Tedesco, Gottheimer Aim to Wire Bergen Students


HACKENSACK—Bergen County Executive Jim Tedesco joined JerseyOn Chairman Josh Gottheimer at Hackensack High School today to announce the nonprofit’s new joint initiative with Bergen County to provide four years of high-speed broadband Internet access to the homes of low-income Bergen County high schoolers.

From a political standpoint, the appearance together by the two Democrats underscored the establishment party heft Gottheimer will likely have at his back in the form of a newly elected, popular county executive when he runs for Congress next year against incumbent U.S. Rep. Scott Garrett (R-5).

JerseyOn is a statewide nonprofit that aims to close the gap in Internet access that exists among students with varying income levels in New Jersey. Each school enrolled in the program will be able to identify families in need to receive a wireless-enabled hotspot that connects to Sprint Wireless 4G LTE network.

Today, Tedesco announced that JerseyOn is receiving a $50,000 grant from the County Executive Grant Program that will jumpstart the program in Bergen County. The grant will provide the first 531 devices at no cost for the first qualifying families.

“Internet access is a vital component of a 21st century education and students who don’t have access at home are at a significant disadvantage,” Tedesco said. “This grant will help us close the gap.”

For Gottheimer—who previously worked for both the FCC and as a Clinton speechwriter—closing the gap in Internet access is a critical one in New Jersey.

“I started getting involved in the digital divide about five or six years ago,” Gottheimer told PolitickerNJ. “I realized there were a lot of people who just couldn’t afford to be connected and that puts them at a real disadvantage in this digital economy. With JerseyOn and this partnership, we can make significant strides to help remedy that.”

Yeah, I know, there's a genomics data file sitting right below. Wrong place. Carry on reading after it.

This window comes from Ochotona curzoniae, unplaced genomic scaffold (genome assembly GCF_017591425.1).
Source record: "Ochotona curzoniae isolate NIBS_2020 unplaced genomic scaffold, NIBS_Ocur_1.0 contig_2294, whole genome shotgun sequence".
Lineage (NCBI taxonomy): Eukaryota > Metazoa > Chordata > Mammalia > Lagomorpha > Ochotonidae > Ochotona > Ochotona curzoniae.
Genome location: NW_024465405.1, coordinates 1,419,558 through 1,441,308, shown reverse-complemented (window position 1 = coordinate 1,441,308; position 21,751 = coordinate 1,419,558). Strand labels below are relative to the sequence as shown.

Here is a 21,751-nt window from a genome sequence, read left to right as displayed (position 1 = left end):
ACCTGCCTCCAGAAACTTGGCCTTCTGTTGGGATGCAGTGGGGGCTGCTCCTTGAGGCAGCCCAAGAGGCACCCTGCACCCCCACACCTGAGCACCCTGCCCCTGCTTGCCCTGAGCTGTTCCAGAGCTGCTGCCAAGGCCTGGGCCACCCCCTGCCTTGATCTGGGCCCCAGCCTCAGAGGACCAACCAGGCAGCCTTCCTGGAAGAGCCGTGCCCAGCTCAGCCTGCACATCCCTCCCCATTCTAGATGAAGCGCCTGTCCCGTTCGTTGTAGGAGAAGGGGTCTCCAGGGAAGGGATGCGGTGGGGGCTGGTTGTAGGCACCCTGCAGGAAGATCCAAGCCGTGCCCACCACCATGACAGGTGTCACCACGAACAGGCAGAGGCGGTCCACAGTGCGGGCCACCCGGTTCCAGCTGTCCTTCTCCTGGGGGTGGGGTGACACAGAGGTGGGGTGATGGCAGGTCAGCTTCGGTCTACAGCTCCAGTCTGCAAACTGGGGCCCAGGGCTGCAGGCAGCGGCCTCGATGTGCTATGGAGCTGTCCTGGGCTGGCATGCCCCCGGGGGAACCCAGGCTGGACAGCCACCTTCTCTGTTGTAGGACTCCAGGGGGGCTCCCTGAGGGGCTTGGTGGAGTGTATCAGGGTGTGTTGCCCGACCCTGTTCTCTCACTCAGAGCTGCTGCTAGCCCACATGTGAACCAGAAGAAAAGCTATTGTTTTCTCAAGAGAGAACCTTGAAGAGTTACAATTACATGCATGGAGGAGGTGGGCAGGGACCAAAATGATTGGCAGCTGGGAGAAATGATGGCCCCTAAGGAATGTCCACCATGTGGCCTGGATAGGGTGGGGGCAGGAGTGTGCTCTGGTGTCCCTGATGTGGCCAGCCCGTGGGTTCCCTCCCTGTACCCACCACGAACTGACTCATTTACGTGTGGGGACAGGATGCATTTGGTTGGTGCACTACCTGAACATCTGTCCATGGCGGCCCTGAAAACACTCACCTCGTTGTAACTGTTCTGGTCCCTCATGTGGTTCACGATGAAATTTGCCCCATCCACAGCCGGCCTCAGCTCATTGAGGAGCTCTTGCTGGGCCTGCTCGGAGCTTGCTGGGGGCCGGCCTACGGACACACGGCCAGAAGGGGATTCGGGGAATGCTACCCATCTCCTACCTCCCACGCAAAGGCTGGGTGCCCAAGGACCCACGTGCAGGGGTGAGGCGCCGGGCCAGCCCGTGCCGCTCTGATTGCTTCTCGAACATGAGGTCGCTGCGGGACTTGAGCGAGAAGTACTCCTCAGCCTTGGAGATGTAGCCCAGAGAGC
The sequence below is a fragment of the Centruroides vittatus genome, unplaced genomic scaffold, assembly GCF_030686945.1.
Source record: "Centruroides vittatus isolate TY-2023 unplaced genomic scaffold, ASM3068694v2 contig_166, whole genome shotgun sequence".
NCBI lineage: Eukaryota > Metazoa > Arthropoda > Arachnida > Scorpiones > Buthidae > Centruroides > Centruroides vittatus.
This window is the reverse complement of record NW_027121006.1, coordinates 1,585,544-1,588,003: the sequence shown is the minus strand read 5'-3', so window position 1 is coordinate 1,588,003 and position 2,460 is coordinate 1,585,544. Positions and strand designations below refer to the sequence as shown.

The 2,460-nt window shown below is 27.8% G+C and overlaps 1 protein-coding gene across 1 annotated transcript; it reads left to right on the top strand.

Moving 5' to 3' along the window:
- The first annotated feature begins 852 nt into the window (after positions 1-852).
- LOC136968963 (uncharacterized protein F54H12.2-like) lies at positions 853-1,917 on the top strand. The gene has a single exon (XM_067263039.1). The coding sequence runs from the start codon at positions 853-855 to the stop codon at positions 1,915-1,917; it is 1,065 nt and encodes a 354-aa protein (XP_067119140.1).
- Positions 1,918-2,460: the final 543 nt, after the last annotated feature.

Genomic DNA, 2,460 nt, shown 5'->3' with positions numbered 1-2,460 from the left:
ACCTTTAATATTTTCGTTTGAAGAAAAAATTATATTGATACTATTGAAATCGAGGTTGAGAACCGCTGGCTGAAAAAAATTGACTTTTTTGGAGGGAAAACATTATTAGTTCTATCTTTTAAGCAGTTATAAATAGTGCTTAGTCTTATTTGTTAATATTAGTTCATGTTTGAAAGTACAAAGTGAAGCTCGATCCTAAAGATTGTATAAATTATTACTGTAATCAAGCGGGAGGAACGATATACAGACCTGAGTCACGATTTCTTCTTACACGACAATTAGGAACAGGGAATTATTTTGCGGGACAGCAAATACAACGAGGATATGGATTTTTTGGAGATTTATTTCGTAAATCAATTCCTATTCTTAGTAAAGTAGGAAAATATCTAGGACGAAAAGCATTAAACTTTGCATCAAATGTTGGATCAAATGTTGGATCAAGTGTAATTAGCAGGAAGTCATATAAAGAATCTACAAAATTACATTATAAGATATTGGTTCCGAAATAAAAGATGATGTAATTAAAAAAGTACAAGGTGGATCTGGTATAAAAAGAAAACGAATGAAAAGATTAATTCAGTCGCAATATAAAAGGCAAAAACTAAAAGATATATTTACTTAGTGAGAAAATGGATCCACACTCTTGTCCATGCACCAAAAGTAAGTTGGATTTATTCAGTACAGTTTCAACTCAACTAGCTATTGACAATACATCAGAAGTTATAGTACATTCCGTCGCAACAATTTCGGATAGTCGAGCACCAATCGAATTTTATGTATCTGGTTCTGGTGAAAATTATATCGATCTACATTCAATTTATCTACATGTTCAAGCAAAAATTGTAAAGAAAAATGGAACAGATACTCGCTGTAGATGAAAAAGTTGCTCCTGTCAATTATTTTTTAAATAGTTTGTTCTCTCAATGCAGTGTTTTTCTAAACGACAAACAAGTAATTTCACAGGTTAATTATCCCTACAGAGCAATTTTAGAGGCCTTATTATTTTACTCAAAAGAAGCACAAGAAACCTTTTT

For Tedesco, the chance to provide this grant to JerseyOn demonstrates his administration’s commitment to public/private partnerships.

“I know Josh through his work with my previous campaign,” Tedesco said of Gottheimer. “He knew that education and public/private partnerships were a priority for me. When he explained the program I knew it was a great way to use the grant money and show my commitment to the issues I ran on.”

A fledgling Congressional candidate for New Jersey’s 5th district, Gottheimer also stressed the importance of public/private partnerships through programs like JerseyOn.

“The government can be a part of a solution,” he said. “Partnering with private institutions can provide innovative solutions to problems.”

For now, each device comes with a one-time cost of $94 for four years of Internet connectivity. JerseyOn is seeking additional funding for costs after the grant funding that will provide access at no cost. Tedesco, Gottheimer Aim to Wire Bergen Students